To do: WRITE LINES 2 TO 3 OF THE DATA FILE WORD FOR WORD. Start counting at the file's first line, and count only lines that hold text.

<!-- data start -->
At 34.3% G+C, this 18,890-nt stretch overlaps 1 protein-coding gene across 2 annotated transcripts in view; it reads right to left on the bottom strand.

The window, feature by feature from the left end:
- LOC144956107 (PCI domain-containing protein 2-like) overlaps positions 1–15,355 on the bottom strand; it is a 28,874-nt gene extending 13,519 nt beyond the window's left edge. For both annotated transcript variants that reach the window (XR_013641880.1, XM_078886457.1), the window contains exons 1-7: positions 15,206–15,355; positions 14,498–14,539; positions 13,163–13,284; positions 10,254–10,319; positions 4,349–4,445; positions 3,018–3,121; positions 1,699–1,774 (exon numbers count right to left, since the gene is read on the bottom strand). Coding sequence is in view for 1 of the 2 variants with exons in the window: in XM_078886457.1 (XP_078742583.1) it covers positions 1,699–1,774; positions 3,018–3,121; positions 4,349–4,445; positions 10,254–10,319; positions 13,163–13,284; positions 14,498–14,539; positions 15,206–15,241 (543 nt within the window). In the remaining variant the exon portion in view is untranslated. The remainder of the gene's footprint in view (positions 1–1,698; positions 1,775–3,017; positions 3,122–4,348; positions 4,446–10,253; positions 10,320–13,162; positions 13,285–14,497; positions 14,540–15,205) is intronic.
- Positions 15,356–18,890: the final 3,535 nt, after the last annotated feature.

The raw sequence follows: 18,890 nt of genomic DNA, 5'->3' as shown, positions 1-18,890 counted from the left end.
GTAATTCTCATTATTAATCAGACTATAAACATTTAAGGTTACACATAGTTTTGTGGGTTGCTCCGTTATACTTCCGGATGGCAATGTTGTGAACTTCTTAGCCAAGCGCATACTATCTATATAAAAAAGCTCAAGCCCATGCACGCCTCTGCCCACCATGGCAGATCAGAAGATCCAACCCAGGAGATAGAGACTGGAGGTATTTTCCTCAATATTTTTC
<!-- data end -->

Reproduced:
The window, feature by feature from the left end:
- LOC144956107 (PCI domain-containing protein 2-like) overlaps positions 1–15,355 on the bottom strand; it is a 28,874-nt gene extending 13,519 nt beyond the window's left edge. For both annotated transcript variants that reach the window (XR_013641880.1, XM_078886457.1), the window contains exons 1-7: positions 15,206–15,355; positions 14,498–14,539; positions 13,163–13,284; positions 10,254–10,319; positions 4,349–4,445; positions 3,018–3,121; positions 1,699–1,774 (exon numbers count right to left, since the gene is read on the bottom strand). Coding sequence is in view for 1 of the 2 variants with exons in the window: in XM_078886457.1 (XP_078742583.1) it covers positions 1,699–1,774; positions 3,018–3,121; positions 4,349–4,445; positions 10,254–10,319; positions 13,163–13,284; positions 14,498–14,539; positions 15,206–15,241 (543 nt within the window). In the remaining variant the exon portion in view is untranslated. The remainder of the gene's footprint in view (positions 1–1,698; positions 1,775–3,017; positions 3,122–4,348; positions 4,446–10,253; positions 10,320–13,162; positions 13,285–14,497; positions 14,540–15,205) is intronic.